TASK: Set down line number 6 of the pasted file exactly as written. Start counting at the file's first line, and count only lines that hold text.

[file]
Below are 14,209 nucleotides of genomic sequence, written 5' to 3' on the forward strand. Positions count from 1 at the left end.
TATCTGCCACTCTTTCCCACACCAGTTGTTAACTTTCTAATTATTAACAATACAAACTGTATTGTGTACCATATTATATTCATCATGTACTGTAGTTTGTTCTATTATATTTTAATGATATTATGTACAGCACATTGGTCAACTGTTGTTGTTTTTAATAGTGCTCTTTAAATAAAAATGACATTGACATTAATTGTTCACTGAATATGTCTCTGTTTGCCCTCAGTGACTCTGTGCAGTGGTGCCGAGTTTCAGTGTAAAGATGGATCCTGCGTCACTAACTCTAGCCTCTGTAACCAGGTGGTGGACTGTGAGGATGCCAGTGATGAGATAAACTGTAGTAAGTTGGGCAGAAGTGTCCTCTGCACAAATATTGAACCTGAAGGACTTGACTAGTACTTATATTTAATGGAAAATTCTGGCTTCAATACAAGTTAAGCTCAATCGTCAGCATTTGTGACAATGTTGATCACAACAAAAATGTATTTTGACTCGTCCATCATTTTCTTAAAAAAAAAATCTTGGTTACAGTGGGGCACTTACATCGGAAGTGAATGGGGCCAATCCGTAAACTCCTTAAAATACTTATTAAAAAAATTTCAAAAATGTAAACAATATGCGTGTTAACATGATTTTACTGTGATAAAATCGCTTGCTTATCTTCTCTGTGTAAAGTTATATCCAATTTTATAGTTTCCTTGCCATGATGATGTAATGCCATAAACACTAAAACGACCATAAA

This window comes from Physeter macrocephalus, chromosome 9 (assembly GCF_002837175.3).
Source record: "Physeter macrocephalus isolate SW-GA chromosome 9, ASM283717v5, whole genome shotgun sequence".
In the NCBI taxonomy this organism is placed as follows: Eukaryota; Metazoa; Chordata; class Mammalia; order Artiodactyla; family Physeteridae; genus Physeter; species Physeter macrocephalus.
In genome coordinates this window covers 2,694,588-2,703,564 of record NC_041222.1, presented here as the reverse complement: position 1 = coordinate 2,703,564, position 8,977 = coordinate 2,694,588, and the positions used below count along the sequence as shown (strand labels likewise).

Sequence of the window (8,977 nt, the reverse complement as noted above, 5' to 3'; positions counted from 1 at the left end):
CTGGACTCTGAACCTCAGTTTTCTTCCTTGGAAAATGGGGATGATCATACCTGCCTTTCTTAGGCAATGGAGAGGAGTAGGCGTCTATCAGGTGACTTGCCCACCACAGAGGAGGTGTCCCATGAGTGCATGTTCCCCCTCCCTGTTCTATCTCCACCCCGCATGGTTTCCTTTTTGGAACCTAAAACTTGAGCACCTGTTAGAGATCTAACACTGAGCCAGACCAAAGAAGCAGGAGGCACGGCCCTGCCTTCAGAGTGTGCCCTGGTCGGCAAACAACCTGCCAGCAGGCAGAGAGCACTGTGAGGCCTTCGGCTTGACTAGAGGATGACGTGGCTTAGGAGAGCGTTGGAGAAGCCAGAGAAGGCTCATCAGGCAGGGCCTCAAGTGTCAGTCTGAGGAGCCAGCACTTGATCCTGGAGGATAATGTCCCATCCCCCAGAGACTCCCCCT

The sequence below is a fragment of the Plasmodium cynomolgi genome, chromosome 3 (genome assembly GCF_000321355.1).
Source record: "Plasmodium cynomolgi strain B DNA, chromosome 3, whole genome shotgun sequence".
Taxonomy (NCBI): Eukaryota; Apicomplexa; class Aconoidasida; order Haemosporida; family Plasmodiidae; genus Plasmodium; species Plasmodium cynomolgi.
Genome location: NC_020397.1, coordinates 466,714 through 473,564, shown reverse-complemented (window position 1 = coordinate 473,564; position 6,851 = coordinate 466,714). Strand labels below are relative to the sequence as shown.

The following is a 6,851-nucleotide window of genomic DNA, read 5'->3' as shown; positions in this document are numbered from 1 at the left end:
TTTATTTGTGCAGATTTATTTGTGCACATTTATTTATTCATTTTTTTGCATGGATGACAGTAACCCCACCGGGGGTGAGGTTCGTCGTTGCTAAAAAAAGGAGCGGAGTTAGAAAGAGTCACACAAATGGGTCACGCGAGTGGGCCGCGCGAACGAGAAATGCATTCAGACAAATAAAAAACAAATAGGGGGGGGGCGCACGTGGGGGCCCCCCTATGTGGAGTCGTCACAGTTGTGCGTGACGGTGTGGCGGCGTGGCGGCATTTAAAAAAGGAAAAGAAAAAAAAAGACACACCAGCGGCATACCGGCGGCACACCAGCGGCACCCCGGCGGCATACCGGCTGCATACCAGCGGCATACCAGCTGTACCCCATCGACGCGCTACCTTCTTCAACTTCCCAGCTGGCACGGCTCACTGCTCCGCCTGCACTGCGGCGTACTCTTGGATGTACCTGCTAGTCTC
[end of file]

In genome coordinates this window covers 2,694,588-2,703,564 of record NC_041222.1, presented here as the reverse complement: position 1 = coordinate 2,703,564, position 8,977 = coordinate 2,694,588, and the positions used below count along the sequence as shown (strand labels likewise).